I drenched my face in heavy tears I shed,
And prayed for her, myself and you, my son, 
For all there’d been, and all still to be done.

27th June 2016

CVI. Now pain was gone, a peacefulness could fall:
We dozed until the early morning light
Spilled softly in, illuminating all
The wreckage of a long and restless night.
And hour into hour seemed to drift,
As midwife after midwife changed their shift
They made their measurements once more, to tell
That things had been progressing very well.
The morning passed with sitcoms on TV,
To keep the weary tedium at bay.
The midwives changed again before midday,
They made their measurements, once more, to see
If there was any progress to detect:
Things hadn’t changed at all since last they checked.

28th June 2016

CVII. So, talk then turned to what the risks could be.
The doctor said the time to wait had passed
And that we should consider surgery.
Then things began to happen very fast:
Your Mummy’s pain had started to return,
As they brought things to read and sign and learn
About the dangers which could soon unfold,
So we could never claim we’d not been told.
We met the surgeon and anesthetist
Who told us all the things that they had planned
And which we couldn't hope to understand -
Too tired to think or question or resist.
They whisked us to the operating room,
So they could cut you from your Mummy's womb.

29th June 2016

CVIII. They put a curtain up to shield the view.
I sat beside your Mummy as she asked
A thousand questions to the midwives who
Kept all their negative responses masked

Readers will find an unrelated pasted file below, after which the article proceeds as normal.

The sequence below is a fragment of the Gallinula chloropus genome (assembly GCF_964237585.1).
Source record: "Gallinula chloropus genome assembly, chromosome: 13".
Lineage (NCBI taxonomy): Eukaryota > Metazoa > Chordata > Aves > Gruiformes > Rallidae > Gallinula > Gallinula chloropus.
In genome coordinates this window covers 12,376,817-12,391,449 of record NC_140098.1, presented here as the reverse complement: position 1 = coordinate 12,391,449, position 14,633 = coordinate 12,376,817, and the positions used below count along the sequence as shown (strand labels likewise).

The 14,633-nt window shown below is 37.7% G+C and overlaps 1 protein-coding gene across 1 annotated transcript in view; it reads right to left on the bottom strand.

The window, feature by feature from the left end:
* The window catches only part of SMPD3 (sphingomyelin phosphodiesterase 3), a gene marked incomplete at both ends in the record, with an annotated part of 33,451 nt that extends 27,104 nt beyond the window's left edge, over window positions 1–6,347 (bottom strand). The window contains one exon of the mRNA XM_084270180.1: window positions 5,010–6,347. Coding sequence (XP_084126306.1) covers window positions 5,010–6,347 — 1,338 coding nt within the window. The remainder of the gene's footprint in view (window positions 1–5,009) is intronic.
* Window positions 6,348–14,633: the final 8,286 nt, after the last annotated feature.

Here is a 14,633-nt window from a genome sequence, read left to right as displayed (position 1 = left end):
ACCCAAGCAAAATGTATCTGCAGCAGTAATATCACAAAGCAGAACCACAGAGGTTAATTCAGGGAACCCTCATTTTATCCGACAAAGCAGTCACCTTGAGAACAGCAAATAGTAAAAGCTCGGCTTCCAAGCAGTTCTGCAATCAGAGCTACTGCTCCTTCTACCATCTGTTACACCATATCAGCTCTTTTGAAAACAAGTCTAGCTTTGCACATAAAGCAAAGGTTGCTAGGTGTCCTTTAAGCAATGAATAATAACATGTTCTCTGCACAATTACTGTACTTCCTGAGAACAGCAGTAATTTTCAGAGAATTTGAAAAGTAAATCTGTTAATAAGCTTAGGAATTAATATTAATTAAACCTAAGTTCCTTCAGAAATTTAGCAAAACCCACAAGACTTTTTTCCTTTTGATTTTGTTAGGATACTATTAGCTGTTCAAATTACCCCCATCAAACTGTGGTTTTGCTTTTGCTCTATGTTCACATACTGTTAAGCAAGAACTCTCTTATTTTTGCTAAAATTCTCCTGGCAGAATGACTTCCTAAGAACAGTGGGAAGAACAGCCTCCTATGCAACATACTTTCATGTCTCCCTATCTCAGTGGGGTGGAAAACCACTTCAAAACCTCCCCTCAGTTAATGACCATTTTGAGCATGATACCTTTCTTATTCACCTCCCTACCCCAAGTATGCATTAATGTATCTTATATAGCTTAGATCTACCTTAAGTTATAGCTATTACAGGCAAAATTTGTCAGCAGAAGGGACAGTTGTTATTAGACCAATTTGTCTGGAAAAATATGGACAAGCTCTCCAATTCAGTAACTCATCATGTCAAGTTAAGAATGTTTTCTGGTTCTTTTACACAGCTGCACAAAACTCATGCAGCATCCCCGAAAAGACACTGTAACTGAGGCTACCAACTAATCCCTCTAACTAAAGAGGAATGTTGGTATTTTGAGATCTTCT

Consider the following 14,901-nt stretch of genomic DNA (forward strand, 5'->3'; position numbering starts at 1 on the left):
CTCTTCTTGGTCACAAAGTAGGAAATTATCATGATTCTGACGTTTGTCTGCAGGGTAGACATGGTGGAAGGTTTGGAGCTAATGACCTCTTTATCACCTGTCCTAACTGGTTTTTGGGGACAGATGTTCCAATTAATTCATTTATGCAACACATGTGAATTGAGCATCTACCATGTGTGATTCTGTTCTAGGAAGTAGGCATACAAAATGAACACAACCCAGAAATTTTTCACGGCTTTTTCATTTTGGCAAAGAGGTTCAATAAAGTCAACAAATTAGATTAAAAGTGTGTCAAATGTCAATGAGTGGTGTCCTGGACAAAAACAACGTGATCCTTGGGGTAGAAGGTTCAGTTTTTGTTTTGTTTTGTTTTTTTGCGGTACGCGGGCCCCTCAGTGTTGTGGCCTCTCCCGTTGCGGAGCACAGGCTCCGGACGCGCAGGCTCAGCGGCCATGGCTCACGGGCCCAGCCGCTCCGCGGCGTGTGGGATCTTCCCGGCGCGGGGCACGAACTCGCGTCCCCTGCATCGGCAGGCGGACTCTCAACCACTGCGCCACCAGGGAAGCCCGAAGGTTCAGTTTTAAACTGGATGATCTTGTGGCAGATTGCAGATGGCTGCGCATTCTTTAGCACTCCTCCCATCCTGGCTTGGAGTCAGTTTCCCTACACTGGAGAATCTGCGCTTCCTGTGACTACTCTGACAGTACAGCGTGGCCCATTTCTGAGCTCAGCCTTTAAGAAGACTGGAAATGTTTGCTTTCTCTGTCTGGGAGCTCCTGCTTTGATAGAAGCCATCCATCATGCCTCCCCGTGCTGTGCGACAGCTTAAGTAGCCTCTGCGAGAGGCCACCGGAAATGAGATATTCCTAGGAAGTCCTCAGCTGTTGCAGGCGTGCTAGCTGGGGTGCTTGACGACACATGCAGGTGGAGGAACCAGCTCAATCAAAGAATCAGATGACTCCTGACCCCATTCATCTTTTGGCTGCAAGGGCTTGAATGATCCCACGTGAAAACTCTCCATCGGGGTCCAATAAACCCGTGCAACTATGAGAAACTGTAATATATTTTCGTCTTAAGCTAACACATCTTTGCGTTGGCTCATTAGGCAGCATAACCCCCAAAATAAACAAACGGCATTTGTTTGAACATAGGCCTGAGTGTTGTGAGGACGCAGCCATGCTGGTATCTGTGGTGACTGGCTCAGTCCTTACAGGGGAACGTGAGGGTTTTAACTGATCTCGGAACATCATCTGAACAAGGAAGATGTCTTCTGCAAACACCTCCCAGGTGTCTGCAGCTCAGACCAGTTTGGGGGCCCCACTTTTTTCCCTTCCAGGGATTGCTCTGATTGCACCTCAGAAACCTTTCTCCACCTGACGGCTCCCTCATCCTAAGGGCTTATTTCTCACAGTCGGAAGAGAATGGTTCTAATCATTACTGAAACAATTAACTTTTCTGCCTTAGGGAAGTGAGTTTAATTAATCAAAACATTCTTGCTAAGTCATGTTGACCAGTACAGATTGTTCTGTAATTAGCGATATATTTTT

And told her what they wanted her to hear.
What happened next is not precisely clear.
I did not seek an early glimpse of you,
But stayed where her first look would be mine too:
The secrets of the curtain all were kept,
Until they held above a baby boy,
And overcome with tiredness and joy,
I raised my thanks to heaven as I wept.
Your Mummy heard, turned her exhausted head
And smiled. “I knew that you would cry,” she said.

29th June 2016

CIX. They laid you on your Mummy, skin-to-skin,
We sang, as all around us seemed to cease,
A blessing song, so that you would begin
By being kept in gracious love and peace.
And then, so that the surgeons would be free
To operate, they handed you to me,
I found that I did not know what to do,
So I just held and made this vow to you:
I told you of the things that you would learn,
Of science, art and how to be a man,
I promised that I’ll teach you all I can,
And in the things that I cannot discern
I’ll help you seek to walk in wisdom’s way;
And love you richly ‘til my dying day.

29th June 2016

CX. They put you by a window in a cot,
And gave your Mummy morphine for the pain,
Which turned her into someone she is not.
But through the haziness of blunted brain
“I do not want him to be cold,” she said,
As the officious midwife stood and read,
The questions for the form she had to fill,
And would not ease her pain or do her will.
And I stood by, ignored and out of place,
They made it clear that I was in the way,
I felt more lonely, then, than I can say,
I wished that I could see a friendly face.
For I was just the father - void of worth -
The least important person at the birth.

28th June 2016

CXI. I had to go and leave your Mummy there,
In her discomfort, sadness and distress
With people who I did not trust to care;
Who could not see beyond their busyness.
I travelled home, too tired to talk or think.
I poured a joyless celebration drink
To wet your head. Before I took a sip
I had succumbed to deepest slumber’s grip.
I woke up in an empty house; conveyed
Myself to catch the morning bus. I still
Was so exhausted I felt almost ill.
I found the room where you and Mummy stayed,
And weariness was washed away, I knew
That home was coming back to both of you.

30th June 2016

CXII. I sat and wrote a poem by the bed,
As you and Mummy took your chance to sleep:
I played with rhyme and rhythm in my head,
And tried to not disturb, but could not keep
From standing silent next to where you lay
And letting all creation fade away,
As I looked down, divorced from time and space,
And studied every contour of your face.
I looked, and looking somehow started to -
In ways I cannot fathom to explain -
Rebuild the architecture of my brain,
Reveal new realms of love I never knew:
A love which now could be the only plan,
That's how new life, both yours and ours, began.

30th June 2016